Article by DOI (with page numbers)
Slifka MK, Whitton JL. 2000. Clinical implications of dysregulated cytokine production. J Mol Med 78:74-80. doi:10.1007/s001090000086.
Article by DOI (before issue publication and with page numbers)
Slifka MK, Whitton JL. 2000. Clinical implications of dysregulated cytokine production. J Mol Med. doi:10.1007/s001090000086.
Article in electronic journal by DOI (no paginated version)
Slifka MK, Whitton JL. 2000. Clinical implications of dysregulated cytokine production. Dig J Mol Med. doi:10.1007/s801090000086.
Journal issue with issue editor
Smith J (ed). 1998. Rodent genes. Mod Genomics J 14(6):126-233.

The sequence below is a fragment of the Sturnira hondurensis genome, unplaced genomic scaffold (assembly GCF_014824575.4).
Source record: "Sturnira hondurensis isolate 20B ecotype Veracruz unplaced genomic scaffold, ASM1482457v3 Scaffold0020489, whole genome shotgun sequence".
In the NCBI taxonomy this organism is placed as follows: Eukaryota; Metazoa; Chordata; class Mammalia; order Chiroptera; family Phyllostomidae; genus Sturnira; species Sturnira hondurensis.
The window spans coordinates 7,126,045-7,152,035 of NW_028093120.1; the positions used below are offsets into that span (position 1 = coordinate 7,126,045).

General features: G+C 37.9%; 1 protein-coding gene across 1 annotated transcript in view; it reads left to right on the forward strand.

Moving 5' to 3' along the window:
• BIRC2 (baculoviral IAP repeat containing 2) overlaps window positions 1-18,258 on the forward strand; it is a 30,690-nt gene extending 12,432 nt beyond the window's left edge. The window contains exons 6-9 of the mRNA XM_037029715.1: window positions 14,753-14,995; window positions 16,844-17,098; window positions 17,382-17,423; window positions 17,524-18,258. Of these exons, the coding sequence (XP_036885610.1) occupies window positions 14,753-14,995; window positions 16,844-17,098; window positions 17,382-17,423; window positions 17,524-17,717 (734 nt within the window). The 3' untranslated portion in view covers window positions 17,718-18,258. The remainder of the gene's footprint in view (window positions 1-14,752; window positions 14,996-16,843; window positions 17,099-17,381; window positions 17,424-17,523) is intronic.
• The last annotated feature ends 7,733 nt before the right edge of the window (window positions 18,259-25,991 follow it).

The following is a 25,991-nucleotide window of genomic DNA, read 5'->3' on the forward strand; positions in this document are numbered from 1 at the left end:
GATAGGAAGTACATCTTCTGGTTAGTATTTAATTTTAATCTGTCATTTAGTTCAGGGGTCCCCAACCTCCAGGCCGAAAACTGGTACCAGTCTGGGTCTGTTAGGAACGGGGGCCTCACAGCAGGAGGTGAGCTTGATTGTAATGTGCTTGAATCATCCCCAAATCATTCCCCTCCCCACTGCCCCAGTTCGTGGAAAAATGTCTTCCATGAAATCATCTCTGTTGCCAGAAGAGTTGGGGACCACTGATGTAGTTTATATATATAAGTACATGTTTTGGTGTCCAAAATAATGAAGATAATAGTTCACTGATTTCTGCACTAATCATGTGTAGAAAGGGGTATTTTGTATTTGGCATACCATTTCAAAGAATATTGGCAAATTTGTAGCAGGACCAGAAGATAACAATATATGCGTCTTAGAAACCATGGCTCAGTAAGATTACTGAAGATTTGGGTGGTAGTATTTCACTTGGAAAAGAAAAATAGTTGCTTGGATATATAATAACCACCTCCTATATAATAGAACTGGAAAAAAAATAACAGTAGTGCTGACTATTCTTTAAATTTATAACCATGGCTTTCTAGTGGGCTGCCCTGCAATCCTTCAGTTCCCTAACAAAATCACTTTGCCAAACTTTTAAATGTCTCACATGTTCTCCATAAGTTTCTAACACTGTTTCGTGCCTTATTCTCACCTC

Journal issue with no issue editor
Mod Genomics J. 1998. Rodent genes. Mod Genomics J 14(6):126-233.
Book chapter, or an article within a book
Brown B, Aaron M. 2001. The politics of nature. In: Smith J (ed) The rise of modern genomics, 3rd edn. Wiley, New York.
Complete book, authored
South J, Blass B. 2001. The future of modern genomics. Blackwell, London.
Complete book, edited
Smith J, Brown B (eds). 2001. The demise of modern genomics. Blackwell, London.
Complete book, also showing a translated edition [Either edition may be listed first.]
Adorno TW. 1966. Negative Dialektik. Suhrkamp, Frankfurt. English edition: Adorno TW (1973) Negative Dialectics (trans: Ashton EB). Routledge, London.
Chapter in a book in a series without volume titles
Schmidt H. 1989. Testing results. In: Hutzinger O (ed) Handbook of environmental chemistry, vol 2E. Springer, Heidelberg, p 111.